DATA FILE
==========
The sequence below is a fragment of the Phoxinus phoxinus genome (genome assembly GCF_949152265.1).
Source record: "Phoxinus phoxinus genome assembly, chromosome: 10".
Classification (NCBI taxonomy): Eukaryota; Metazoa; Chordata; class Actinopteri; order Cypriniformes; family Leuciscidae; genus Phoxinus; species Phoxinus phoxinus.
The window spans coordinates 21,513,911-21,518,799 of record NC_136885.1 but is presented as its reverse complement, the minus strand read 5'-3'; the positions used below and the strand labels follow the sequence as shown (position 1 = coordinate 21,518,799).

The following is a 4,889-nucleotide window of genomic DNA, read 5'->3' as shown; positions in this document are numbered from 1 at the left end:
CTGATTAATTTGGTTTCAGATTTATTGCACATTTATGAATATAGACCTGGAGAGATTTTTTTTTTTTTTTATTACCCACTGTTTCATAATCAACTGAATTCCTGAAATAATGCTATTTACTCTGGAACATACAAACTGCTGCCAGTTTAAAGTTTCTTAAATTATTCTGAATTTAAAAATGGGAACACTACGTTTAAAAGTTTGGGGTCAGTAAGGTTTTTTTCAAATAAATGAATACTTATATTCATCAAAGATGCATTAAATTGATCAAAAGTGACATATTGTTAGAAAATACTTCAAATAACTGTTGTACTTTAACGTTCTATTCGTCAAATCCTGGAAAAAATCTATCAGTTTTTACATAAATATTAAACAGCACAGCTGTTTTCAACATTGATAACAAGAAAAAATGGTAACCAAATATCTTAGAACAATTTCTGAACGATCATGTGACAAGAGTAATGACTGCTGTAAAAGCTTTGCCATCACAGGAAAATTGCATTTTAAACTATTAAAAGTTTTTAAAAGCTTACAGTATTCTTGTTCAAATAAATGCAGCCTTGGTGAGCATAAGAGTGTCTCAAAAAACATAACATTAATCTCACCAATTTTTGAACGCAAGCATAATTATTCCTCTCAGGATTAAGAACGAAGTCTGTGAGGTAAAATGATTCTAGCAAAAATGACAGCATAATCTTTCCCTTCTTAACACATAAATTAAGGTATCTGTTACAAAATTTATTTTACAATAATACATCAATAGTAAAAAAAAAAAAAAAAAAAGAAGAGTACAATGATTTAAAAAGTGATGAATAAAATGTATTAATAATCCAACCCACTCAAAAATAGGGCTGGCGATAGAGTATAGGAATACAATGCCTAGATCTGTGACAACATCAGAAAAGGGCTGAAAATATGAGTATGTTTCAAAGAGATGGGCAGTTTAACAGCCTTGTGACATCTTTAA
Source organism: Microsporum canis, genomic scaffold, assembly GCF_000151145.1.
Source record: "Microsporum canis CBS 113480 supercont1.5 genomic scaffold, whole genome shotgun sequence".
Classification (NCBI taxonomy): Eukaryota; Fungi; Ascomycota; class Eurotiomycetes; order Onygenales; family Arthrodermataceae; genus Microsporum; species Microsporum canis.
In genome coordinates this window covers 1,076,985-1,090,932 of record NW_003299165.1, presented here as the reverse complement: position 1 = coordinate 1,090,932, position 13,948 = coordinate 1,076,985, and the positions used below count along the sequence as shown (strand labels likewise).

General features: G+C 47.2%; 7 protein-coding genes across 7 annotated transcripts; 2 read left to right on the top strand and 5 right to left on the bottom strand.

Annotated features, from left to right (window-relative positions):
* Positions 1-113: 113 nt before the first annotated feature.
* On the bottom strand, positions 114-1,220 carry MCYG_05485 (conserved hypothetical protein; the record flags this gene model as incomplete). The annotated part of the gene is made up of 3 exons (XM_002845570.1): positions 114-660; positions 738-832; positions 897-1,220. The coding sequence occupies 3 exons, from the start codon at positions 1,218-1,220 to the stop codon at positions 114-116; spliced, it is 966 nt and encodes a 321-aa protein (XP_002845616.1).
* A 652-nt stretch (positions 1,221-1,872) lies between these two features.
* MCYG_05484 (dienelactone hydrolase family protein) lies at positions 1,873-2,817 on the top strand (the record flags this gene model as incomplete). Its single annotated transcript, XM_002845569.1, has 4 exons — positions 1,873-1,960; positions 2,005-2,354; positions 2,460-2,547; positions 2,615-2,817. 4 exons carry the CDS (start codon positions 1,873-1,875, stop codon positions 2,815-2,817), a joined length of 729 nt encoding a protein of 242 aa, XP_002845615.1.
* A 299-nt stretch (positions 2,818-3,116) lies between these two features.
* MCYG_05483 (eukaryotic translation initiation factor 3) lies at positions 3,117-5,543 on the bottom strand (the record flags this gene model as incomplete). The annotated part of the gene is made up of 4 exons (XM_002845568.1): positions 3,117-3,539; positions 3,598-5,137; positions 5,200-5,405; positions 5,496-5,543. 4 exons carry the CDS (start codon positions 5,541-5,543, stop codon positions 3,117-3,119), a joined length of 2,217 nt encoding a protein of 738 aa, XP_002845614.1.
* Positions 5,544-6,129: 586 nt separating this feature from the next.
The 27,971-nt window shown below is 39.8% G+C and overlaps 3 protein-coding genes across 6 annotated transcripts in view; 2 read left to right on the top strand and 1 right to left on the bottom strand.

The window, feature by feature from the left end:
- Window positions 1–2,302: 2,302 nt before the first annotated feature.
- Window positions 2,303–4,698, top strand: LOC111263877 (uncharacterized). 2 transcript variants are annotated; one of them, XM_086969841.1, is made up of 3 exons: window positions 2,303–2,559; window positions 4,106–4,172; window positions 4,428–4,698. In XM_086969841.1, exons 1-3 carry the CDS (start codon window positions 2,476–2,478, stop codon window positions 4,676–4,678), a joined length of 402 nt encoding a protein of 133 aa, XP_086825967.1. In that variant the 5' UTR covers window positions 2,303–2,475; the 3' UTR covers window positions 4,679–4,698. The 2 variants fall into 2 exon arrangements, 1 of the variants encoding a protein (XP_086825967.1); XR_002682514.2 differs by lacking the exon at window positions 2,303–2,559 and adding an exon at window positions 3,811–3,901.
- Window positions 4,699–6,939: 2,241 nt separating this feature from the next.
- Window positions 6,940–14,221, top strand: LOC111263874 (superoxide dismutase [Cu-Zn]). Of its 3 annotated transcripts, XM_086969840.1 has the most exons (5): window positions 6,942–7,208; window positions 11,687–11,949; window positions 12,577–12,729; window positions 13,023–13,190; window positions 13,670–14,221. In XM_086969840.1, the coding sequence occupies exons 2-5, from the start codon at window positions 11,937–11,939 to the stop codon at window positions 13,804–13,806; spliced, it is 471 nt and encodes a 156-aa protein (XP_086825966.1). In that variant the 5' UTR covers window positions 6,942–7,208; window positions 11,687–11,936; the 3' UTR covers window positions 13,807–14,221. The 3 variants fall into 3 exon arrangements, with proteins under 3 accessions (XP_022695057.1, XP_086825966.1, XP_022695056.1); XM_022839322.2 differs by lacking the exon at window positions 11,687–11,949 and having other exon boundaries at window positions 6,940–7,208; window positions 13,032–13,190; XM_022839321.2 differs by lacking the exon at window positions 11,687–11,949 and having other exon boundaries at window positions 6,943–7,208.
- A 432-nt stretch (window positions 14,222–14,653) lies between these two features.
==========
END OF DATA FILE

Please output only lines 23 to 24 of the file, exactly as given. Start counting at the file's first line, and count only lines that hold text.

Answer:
- Window positions 2,303–4,698, top strand: LOC111263877 (uncharacterized). 2 transcript variants are annotated; one of them, XM_086969841.1, is made up of 3 exons: window positions 2,303–2,559; window positions 4,106–4,172; window positions 4,428–4,698. In XM_086969841.1, exons 1-3 carry the CDS (start codon window positions 2,476–2,478, stop codon window positions 4,676–4,678), a joined length of 402 nt encoding a protein of 133 aa, XP_086825967.1. In that variant the 5' UTR covers window positions 2,303–2,475; the 3' UTR covers window positions 4,679–4,698. The 2 variants fall into 2 exon arrangements, 1 of the variants encoding a protein (XP_086825967.1); XR_002682514.2 differs by lacking the exon at window positions 2,303–2,559 and adding an exon at window positions 3,811–3,901.
- Window positions 4,699–6,939: 2,241 nt separating this feature from the next.